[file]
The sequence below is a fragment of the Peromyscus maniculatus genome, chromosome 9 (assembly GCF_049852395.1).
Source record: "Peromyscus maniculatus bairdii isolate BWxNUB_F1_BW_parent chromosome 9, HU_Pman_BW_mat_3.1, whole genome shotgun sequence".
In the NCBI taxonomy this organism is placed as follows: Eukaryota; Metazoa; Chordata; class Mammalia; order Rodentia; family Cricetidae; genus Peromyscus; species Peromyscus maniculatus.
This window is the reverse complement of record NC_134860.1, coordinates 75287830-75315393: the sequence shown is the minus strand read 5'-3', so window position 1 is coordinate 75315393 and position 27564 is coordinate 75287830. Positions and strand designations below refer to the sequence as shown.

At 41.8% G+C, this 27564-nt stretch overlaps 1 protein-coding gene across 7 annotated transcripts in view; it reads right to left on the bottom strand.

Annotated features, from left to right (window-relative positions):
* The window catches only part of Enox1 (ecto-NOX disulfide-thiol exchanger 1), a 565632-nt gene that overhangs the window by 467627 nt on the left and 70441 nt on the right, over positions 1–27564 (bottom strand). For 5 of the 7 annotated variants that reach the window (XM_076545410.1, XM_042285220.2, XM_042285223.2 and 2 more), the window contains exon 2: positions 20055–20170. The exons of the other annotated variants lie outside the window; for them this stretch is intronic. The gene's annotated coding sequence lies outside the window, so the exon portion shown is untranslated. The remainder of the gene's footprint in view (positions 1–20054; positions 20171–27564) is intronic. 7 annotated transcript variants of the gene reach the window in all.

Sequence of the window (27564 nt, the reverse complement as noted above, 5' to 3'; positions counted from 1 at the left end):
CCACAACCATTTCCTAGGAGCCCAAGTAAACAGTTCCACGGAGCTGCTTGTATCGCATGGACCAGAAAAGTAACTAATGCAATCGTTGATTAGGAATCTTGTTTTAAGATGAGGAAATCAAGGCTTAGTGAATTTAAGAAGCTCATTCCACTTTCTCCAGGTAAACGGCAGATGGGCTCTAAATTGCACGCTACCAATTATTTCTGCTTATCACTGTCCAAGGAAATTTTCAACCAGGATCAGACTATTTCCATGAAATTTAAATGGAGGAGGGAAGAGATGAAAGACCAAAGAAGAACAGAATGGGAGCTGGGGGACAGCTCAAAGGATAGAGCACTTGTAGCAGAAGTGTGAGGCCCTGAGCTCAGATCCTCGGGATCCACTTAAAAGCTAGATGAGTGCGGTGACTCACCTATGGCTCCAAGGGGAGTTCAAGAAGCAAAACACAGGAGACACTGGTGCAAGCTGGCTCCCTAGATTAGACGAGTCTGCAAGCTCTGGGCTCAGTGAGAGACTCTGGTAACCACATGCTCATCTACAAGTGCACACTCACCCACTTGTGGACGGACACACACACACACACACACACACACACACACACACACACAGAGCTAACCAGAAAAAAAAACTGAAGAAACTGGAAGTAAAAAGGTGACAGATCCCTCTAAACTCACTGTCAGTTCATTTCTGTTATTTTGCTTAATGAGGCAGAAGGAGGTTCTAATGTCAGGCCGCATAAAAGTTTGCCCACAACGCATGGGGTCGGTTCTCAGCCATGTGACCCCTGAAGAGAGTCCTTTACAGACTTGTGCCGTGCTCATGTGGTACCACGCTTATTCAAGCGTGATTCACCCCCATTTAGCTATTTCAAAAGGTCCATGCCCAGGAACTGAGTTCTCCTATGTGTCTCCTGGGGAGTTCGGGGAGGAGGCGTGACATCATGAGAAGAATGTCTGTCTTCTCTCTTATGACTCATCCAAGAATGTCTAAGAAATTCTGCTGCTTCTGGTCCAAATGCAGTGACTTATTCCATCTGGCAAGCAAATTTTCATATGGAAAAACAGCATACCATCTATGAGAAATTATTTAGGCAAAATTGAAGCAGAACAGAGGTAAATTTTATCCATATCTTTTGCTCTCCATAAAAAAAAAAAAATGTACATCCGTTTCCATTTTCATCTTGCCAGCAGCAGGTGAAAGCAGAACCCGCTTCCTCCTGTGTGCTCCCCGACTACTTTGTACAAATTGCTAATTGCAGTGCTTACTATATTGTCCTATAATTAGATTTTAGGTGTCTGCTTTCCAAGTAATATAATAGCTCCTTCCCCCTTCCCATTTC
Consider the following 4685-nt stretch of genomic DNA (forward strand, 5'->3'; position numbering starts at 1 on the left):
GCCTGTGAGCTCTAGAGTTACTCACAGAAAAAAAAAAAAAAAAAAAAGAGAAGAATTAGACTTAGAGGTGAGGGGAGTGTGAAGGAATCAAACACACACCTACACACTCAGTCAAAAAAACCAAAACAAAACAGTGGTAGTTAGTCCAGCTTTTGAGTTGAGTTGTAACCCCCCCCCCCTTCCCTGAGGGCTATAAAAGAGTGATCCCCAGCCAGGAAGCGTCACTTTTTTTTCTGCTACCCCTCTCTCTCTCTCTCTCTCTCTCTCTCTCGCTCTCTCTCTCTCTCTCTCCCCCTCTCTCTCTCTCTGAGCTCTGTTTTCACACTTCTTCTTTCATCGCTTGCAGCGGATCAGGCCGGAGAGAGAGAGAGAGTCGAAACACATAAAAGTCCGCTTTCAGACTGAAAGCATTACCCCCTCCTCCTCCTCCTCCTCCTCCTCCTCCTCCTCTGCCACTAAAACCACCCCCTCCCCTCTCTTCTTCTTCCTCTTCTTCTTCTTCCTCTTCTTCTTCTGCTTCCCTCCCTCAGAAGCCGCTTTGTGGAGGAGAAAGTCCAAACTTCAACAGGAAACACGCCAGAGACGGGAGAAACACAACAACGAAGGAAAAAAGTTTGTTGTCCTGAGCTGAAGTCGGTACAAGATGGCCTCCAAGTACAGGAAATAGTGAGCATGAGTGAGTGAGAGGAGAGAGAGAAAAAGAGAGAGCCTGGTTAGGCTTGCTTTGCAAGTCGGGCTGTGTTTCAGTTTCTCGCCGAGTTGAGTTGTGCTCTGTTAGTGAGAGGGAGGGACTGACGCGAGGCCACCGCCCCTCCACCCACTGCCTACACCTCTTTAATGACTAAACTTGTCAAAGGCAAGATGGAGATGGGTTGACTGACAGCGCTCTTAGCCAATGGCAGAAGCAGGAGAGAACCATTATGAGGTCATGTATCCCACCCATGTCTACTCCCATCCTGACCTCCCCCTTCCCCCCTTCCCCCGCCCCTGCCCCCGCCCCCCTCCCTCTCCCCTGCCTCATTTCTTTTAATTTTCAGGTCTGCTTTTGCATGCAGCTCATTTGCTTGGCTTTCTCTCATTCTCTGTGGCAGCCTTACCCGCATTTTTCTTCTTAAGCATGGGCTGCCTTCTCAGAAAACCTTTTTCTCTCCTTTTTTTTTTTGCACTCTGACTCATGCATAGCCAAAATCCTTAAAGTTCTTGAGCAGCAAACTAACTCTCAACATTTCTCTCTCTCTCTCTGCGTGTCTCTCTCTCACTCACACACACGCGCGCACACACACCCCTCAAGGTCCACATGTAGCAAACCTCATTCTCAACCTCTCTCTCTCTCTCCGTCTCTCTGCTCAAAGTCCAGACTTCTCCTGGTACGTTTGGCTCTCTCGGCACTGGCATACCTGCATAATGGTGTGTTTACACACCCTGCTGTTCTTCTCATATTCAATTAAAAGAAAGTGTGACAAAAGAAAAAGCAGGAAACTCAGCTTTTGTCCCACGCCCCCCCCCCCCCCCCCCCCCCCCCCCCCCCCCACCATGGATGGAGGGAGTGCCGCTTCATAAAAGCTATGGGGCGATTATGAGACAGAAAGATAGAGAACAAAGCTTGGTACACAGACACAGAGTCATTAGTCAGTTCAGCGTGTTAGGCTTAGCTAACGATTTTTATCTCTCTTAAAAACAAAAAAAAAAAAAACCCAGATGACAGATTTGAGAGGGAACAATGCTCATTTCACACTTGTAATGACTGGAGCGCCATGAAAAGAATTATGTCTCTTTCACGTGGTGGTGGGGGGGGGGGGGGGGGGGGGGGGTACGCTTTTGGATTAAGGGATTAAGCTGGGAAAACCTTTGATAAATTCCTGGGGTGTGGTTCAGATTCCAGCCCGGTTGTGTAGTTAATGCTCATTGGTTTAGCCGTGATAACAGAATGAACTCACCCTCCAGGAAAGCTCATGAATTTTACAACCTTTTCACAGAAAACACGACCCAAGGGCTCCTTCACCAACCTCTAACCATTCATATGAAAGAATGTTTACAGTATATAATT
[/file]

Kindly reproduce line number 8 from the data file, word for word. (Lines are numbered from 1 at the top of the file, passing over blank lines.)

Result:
Sequence of the window (27564 nt, the reverse complement as noted above, 5' to 3'; positions counted from 1 at the left end):